Thursday, October 15, 2009

Compare and Contrast (An Occasional Series)

From June of 1964, please enjoy the original r&b version of "It's All Over Now" by The Valentinos (featuring co-composer Bobby Womack on guitar and lead vocals)...

...and then from a month later, the Rolling Stones' pop cover.

I bring this up partly because I love both of these, but also because the Stones record kind of gives the lie to the cliché about white rock musicians ripping off and diluting the work of black artists blah blah blah. The Valentinos original, wonderful as it is, is positively jaunty, as if the singer was secretly amused by the fact he's done with the woman in question, while the Stones take -- done with the identical instrumentation, i.e. two guitars, bass and drums -- all but drips anger and, frankly, menace. Which is to say the Stones totally made the song their own, and no apologies needed. (Womack, of course, was delighted with the large royalty check he received after the Stones version went Top 40.)

It is also worth noting, I think, that the fade-out at the end, with those circular guitar figures (repeated over and over with only the tiniest variations) is for all intents the first real example in pop culture of the musical esthetic we now refer to as Minimalism.

A final bit of trivia: The Stones were turned on to the Valentinos original by legendary New York DJ Murray the K. "We thought he was a cunt," Keith Richards told Rolling Stone some years later, "but he gave us a great record."


Anonymous said...

Was SAR Records Sam Cooke's label?

I've never seen the Stones picture sleeve before, very cheesy & cool at the same time.


Gummo said...

When I saw the Stones at Rich Stadium in Buffalo in 1975, one of the warm-ups was Bobby Womack (one of the others was The Outlaws, but that's better left unremembered).

The 60s English bands like the Stones & Beatles were always very careful to credit their sources and influences, which I think led a lot of us back to the black American musicians who originated a lot of these songs, beats and sounds.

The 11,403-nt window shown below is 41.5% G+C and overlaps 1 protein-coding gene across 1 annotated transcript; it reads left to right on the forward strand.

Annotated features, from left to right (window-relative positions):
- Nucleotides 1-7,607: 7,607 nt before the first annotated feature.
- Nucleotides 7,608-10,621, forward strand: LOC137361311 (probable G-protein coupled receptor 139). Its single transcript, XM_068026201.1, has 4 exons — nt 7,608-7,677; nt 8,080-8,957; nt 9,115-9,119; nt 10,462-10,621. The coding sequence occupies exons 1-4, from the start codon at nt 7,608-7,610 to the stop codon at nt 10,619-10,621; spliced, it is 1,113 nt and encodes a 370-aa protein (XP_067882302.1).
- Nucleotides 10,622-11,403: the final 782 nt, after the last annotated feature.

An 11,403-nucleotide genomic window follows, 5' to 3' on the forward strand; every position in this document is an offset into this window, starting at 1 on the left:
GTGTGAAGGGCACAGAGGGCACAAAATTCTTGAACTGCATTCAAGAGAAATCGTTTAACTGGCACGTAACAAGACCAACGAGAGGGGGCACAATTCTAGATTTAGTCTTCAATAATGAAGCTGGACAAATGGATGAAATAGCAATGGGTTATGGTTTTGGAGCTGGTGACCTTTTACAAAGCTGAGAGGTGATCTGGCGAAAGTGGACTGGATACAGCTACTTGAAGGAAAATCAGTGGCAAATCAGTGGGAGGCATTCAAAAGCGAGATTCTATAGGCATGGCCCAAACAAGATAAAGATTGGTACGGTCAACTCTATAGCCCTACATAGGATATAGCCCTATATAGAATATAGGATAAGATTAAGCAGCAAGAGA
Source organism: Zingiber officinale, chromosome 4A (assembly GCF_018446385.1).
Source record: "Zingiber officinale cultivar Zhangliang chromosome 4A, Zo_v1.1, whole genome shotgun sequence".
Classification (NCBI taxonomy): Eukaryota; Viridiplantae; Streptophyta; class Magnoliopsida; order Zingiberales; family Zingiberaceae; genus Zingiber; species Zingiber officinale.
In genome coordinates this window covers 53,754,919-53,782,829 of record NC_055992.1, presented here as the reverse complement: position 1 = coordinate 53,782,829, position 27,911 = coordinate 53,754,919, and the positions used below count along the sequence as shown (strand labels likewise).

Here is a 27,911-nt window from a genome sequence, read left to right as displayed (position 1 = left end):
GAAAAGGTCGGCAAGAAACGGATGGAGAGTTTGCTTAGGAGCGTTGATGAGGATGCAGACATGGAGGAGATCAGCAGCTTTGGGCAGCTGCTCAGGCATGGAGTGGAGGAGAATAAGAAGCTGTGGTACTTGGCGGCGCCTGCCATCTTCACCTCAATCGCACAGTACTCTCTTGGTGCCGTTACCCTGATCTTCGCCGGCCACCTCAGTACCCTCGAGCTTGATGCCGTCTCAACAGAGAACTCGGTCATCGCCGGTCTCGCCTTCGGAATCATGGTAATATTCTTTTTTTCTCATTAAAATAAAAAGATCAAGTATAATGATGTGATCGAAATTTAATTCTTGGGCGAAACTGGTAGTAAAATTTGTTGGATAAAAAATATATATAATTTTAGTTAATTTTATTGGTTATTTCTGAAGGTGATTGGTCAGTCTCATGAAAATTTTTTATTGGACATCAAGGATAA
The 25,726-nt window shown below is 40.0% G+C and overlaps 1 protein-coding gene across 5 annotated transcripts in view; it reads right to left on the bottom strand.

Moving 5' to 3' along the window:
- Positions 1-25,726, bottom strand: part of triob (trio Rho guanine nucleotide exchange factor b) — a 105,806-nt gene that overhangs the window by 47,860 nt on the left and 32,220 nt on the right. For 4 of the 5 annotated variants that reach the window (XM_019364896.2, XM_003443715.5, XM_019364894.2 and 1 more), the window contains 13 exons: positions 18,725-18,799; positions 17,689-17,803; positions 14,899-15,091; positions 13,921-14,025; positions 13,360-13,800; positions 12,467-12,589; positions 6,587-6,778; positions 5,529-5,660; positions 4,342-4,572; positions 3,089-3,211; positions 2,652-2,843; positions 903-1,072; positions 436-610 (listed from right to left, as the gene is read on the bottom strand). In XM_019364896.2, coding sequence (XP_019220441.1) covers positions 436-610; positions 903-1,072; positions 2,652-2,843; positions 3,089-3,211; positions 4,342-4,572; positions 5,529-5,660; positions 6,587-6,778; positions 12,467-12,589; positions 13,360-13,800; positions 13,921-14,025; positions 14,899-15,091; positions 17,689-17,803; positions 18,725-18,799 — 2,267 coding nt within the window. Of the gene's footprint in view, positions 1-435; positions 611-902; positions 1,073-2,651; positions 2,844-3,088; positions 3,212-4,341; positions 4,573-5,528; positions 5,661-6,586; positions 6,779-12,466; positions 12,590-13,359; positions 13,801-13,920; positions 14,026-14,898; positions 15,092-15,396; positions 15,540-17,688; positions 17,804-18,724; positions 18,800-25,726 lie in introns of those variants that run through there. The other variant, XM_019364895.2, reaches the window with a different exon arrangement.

They deserve a lot of credit for that, IMHO, because they sure as heck didn't have to do it and IIRC it wasn't all that common to acknowledge your musical forebears back then.

steve simels said...

Absolutely, Gummo. For example, The Stones famously insisted that Shindig book Howlin' Wolf the first or second time they were on.

Of course, they weren't so scrupulous about crediting Robert Johnson when the covered Love and Vain and Stop Breakin' Down, but it's not like he would have gotten the royalties...

fmcg said...

The Stones (it seems to me, at least) gave credit when it would benefit the original artist (Jimmy Reed, Solomon Burke, whoever wrote "You Gotta Move") but Nanker Phelge got the credit otherwise.

Anonymous said...

Joni Mitchell's "Furry Sings The Blues" remains perhaps the most honest examination of the wariness of many blues artists towards their white progeny.

I saw Furry Lewis perform at the New Orleans Jazz & Heritage Festival. As I remember it, he sat alone, seated and playing his guitar, his guttural singing mostly incomprehensible. At he end he was hoisted by two men, still in his chair, onto the back of a truck, and driven off.

steve simels said...

I saw Lewis in Memphis at the first and only rock critic's union convention in 1973.

One of my colleagues referred to him as the "legendary Blues mummy."

David said...

Certainly the Stones were more forthcoming than Led Zeppelin, who pinched melodies, riffs and lyrics and then renamed the songs (e.g., Howlin' Wolf's "Killing Floor" which became "I Can't Quit You Babe" and Muddy Waters's "You Need Love" which became "Whole Lotta Love"). And it wasn't just black artists: they nicked Bert Jansch's "Blackwater Side" and called it "Black Mountain Side." Pretty shameless. (I love 'em anyway.)

steve simels said...

And Dazed and Confused. Stolen by Jimmy Page blatantly from Jake Holmes.

Of course, since Jake's still on TV singing every jingle known to man, I guess he had the last laugh.

Walking Oliver Productions, Ltd said...

The Stones were so in awe of Robert Johnson and Howlin' Wolf and others that they seemed to credit them as a badge of honour, and rightly so. They gave proper credit proudly where many others didn't dare.

But I don't know, much as I love the Stones, on this one I'm gonna have to go with the Valentinos. Makes me want to go get a hits package, actually. Thanks!

Moose said...

I gotta agree with Walking Oliver. I do love the Stones version. It's one of my early Stones faves. But the Womack clan really knocked down great recording. It's a shame it only made it to 94 on the US chart.